• Sumo

By Ken Reed

A suburban Denver school district has decided that the best way to increase the academic performance of its students is to cut recess time.

The research says the school district couldn’t be more wrong.

According to an article by Ann Schimke posted on chalkbeat.org, elementary children in Adams 14 school district get about 15 minutes of recess time a day, but as little as seven minutes on some days, according to teachers.

Cutting recess time — along with the equally troubling national trend of cutting the number of physical education classes students are required to take — is a completely misguided and inappropriate strategy for increasing academic performance. In fact, based on a growing mound of research, it’s the exact opposite of what needs to be done to not only boost academic performance, but also decrease health and behavioral problems.

“I honestly think it’s going to bring (test) scores down,” says Hanson Elementary teacher Jodi Connelly. “To tell them you’re going to have to sit in a chair all day long … and have things put in your head …. That’s not how they’re wired.”

No, it’s not how kids are wired. And it’s not what their bodies or brains need.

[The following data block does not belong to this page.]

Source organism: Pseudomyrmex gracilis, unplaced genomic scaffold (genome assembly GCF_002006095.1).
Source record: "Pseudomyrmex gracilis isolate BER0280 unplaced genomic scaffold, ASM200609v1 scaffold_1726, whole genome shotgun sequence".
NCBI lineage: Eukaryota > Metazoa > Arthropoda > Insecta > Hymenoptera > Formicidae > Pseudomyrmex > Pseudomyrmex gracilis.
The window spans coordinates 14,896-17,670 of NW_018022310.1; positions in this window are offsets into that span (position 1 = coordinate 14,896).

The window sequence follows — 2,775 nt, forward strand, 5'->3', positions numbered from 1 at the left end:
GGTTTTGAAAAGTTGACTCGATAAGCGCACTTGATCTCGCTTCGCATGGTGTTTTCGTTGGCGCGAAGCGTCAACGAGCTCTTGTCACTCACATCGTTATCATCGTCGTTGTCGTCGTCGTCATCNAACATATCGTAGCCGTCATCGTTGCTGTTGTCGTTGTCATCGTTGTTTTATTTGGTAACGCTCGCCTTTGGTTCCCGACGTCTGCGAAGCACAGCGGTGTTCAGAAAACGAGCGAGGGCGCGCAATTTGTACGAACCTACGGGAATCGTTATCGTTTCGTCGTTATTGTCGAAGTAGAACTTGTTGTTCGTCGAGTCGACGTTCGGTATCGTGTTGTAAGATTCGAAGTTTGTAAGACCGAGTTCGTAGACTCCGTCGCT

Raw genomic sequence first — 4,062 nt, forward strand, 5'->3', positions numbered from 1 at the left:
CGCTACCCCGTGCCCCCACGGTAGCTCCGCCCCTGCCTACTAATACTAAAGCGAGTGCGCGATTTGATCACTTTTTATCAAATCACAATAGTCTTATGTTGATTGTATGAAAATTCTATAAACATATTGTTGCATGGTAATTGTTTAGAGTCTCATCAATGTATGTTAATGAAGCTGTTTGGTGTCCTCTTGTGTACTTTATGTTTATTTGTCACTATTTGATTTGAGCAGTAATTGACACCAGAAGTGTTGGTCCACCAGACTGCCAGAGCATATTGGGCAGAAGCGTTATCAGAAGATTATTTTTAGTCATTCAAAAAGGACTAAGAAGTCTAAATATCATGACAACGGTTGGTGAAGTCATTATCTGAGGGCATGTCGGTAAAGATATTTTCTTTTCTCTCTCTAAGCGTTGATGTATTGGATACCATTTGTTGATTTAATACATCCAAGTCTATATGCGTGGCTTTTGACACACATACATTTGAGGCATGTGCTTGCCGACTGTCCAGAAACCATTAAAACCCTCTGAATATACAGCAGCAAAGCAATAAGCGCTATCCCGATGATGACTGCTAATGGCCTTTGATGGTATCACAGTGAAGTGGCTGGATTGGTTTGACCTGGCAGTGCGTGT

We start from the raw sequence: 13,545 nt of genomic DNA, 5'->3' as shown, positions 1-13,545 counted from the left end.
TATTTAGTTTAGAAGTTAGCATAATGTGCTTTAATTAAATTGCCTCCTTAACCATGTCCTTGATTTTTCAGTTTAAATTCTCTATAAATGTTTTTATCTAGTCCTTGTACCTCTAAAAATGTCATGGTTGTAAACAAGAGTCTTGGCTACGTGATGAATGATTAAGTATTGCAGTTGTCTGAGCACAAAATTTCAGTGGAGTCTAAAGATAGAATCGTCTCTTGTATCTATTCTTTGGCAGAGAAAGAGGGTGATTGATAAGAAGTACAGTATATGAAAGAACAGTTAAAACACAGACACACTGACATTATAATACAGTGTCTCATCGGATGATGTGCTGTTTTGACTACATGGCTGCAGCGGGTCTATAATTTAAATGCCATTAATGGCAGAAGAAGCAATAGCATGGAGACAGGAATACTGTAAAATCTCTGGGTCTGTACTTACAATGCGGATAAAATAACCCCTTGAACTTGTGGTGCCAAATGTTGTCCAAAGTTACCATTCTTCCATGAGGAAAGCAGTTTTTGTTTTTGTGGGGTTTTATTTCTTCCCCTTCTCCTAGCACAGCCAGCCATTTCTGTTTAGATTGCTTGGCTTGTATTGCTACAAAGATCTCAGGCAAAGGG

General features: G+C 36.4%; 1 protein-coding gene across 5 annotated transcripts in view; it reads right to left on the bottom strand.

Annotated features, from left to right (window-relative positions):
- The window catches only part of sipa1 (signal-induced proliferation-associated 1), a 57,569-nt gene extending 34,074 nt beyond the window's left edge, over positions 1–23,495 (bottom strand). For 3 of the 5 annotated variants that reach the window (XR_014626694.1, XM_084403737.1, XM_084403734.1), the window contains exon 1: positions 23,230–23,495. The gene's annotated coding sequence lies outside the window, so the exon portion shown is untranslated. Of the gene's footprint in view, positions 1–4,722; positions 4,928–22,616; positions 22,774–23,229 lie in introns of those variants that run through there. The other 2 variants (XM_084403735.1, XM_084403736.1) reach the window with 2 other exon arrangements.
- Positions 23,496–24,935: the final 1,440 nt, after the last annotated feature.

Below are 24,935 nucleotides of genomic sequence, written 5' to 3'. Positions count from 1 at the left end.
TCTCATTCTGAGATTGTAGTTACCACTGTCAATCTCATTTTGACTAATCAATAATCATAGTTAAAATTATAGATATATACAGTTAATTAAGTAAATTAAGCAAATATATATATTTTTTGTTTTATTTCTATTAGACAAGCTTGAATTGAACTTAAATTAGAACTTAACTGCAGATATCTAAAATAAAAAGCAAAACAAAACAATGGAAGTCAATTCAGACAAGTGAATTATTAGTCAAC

Over 75 percent of American children are not even active for 20 minutes a day! The country is in the midst of a childhood obesity crisis. We need to get our children moving more to improve their short and long-term health.

But let’s put the positive health benefits of getting kids more active to the side for a minute. The fact is, cardiovascular exercise also positively impacts the brain and academic performance. Kids would be much better served going for a vigorous 20-minute walk before a test than studying for an extra 20 minutes.

“Exercise is like Miracle-Gro for the brain,” says Dr. John Ratey, author of SPARK: The Revolutionary New Science of Exercise and the Brain. “It grows brain cells.”

The “Father of Aerobics,” Dr. Kenneth Cooper, founder of the Cooper Aerobics Center in Dallas, Texas, concurs with Ratey.

“Students at schools with daily fitness-oriented physical education programs are reaping benefits of being physically fit: 1) improved health; 2) higher academic performance; and 3) fewer behavioral problems. There’s more good news. Exercise has also been shown to improve attention span and focus, lower anxiety and depression levels, and raise self-esteem.”

Educators and school board members in Colorado’s Adams 14 school district who pushed for, and implemented, this irresponsible plan are committing educational malpractice. They, and any other like-minded school districts, need to be stopped.

The clear solution to academic, behavioral and health challenges is more recess and P.E. time, not less.

Ken Reed, Sports Policy Director, League of Fans

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